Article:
In Use

Yesterday was the State Opening of Parliament. According to the woman in charge of our study abroad in England (There is a “Lady” before her name. I honestly wasn’t sure if we were supposed to curtsy to her.) this is happening May and not November because of the recent election. Because the government class I took in high school was basically a joke (played on us), I don’t know much about the UK’s parliamentary government. But I have strung together little clues from movies like The Young Victoria and The Queen, and apparently the new prime minister (usually played by Michael Sheen) has to form a government in the queen’s name. Apparently they got it together faster than everyone expected which is why I saw the Queen yesterday.

As the Head of State, only the Queen can open Parliament. Thankfully for the tourists, this is not a let’s-take-the-black-car-through-the-back-gate type of affair. It’s more of a shut-down-the-Mall-strike-up-the-band parade.

We decided to play it safe and arrived at the Mall around 9:45 so we had a great view next to the barricades. We chatted with a woman who was on “holiday from the West Country” and had decided to play tourist like us. Behind us was a tall, older man who served in the Royal Air Force and was stationed in Canada and Africa during his career. He told us little things about the military present as we waited: you can distinguish the different regiments by the spacing of the buttons on their red coats and only the Queen’s carriage is accompanied by white horses. And he was wearing a cravat so he was obviously a credible source.

While we waited, the foot guards were moved into their places. They would march along the side of the road then turn and back into position. A few minutes later one of their commanders came by with a giant compass (like those kind you used in high school math) and would turn it as he walked to get the spacing between the guards exact. Later he came by again to the soldiers on our side of the Mall who were in the sun and would adjust their covers to cool them. Or at least that’s what I assume he was doing. Every few minutes someone would yell out an intelligible command that was telling them to wiggle their toes. I don’t know if that’s true or if Mr. Cravat was just pulling our legs.

More waiting. We mercilessly held our ground as more people arrived and tweens in school uniforms tried to get closer. (Sorry, kids, but we flew 4,000 miles to be here. Your school is a few blocks away. We’re standing in front.) More regiments marched past eventually followed by a marching band. All of this gave us time to get our cameras ready. Suddenly a posh-looking car whizzed past going toward Buckingham Palace. We had just enough time to realize that Charles and Camilla were in the back seat.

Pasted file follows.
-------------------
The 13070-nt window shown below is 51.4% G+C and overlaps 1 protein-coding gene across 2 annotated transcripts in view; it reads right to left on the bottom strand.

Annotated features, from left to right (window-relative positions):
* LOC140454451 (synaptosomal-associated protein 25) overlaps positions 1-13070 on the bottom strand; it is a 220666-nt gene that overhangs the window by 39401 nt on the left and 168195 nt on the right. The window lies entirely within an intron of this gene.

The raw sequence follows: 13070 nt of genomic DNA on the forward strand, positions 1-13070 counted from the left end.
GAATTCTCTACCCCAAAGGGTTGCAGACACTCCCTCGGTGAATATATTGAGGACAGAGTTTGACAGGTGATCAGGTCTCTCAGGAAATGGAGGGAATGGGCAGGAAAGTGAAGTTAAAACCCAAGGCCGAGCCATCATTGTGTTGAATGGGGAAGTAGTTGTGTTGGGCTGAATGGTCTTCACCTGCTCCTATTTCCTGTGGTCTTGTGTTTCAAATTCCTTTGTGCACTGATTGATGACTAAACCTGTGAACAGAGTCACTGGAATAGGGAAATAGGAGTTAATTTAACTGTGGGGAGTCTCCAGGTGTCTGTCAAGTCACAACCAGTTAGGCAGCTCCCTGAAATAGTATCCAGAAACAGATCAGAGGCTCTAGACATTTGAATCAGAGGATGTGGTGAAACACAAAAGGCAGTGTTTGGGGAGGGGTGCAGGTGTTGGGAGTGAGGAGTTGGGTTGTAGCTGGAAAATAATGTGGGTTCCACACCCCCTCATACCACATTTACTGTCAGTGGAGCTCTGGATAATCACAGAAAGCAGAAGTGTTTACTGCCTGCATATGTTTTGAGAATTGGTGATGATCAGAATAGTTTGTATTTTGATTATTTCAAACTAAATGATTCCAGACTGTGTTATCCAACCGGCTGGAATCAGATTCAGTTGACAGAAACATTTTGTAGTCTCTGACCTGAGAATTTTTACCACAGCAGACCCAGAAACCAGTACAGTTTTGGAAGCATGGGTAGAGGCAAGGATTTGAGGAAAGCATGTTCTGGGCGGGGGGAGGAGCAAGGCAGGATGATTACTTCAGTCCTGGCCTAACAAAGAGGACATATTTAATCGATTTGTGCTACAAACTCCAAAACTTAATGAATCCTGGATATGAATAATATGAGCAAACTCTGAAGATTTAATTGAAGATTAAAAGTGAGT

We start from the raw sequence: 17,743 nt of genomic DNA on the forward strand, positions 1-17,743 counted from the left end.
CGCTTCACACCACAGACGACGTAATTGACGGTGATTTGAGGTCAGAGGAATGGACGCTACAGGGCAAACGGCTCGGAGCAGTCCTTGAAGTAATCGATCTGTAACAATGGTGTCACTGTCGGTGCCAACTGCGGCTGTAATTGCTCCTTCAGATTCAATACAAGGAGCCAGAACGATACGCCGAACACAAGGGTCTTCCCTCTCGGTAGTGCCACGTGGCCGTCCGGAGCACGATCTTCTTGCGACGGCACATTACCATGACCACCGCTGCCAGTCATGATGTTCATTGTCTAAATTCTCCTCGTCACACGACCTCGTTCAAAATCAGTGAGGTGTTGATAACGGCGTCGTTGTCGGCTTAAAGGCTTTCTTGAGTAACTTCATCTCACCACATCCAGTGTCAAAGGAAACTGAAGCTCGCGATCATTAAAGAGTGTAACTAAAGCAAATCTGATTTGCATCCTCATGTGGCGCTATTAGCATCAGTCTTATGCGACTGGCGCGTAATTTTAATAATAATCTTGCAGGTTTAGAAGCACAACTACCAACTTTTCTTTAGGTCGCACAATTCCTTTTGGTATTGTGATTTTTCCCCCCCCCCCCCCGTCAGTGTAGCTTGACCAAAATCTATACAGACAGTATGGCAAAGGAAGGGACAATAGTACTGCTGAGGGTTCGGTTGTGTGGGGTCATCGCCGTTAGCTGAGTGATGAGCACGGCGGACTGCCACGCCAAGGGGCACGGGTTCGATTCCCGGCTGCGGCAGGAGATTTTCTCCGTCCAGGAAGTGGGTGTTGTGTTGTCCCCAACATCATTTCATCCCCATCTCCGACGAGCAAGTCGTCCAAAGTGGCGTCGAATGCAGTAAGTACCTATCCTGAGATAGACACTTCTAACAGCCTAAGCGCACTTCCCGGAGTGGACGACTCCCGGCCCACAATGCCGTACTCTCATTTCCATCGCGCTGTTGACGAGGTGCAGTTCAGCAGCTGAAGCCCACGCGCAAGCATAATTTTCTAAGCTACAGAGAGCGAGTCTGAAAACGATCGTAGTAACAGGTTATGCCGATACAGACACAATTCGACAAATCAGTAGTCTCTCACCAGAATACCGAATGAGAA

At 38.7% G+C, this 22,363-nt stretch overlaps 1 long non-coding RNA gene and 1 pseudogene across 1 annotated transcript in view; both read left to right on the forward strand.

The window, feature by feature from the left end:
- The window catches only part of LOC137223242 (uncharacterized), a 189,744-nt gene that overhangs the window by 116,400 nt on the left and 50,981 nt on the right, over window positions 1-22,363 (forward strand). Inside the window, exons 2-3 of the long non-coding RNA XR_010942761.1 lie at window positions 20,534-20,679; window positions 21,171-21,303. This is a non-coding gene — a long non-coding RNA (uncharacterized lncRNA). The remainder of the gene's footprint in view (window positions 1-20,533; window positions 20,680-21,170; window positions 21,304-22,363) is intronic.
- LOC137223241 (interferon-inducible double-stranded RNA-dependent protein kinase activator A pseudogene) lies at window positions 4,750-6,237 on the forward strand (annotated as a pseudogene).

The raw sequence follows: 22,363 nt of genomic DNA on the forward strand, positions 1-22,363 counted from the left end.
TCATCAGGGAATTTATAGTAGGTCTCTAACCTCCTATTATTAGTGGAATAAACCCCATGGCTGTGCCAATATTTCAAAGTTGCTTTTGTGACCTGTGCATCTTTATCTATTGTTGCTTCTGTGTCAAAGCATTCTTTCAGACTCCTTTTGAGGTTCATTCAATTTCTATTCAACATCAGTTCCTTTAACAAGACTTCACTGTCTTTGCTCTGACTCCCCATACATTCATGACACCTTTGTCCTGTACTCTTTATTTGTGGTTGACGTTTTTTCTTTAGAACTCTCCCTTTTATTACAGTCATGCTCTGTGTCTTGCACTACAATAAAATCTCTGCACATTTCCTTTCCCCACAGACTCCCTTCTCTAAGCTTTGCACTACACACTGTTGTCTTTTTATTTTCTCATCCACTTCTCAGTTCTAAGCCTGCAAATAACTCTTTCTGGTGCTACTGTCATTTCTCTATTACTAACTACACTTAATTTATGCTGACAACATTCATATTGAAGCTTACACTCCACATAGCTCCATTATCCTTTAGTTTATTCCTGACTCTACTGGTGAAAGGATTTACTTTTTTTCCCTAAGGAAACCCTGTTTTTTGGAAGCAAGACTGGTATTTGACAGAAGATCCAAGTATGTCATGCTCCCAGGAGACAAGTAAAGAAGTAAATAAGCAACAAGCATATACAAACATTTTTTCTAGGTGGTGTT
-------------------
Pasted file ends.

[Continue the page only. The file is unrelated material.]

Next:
After about an hour, more regiments of The Queen’s Guards started marching past followed by the band. Then there were shouts of “royal salute!” and Charles and Camilla rode by again, this time in a carriage. Then “royal salute!” again, and there she was. Sitting next to Prince Phillip in the Jubilee Coach in a white dress, Queen Elizabeth II rode past us. She is probably one of the most photographed people in the world, but seeing her in person was something new entirely. Princess Anne and some other official-looking people rode after, and we started walking back to the Tube station.

On the way, we past a crowd in St. James Parks and decided to see what they were looking at. About 100 yards away were six canons that fired 21 gun salute (I assume. I lost count of the number of times they fired, but 21 seems a likely number). Thank goodness we saw them. If we’d just been walking back and suddenly heard explosions, we would not have calmly thought “Oh, obviously just a 21 gun salute.” We walked back to the Tube and returned to the university for lunch.

If you’d gone to the Tower of London that day, the Imperial State Crown would have been missing. Instead of a lavish proclamation that Elizabeth the Second, by the Grace of God, of the United Kingdom of Great Britain and Northern Ireland and of Her other Realms and Territories Queen, Head of the Commonwealth, Defender of the Faith was wearing the crown to open the Parliament of the United Kingdom, there is just a small sign that reads “In Use.” On September 9 which is only 103 days from now, the HM Elizabeth II will surpass Queen Victoria and become the longest reigning monarch in British history. In use, indeed.

The Queen’s Guard
It was hot in the sun. I imagine even worse in that cover.
The Calvary
Charles and Camilla
The Queen and Prince Philip

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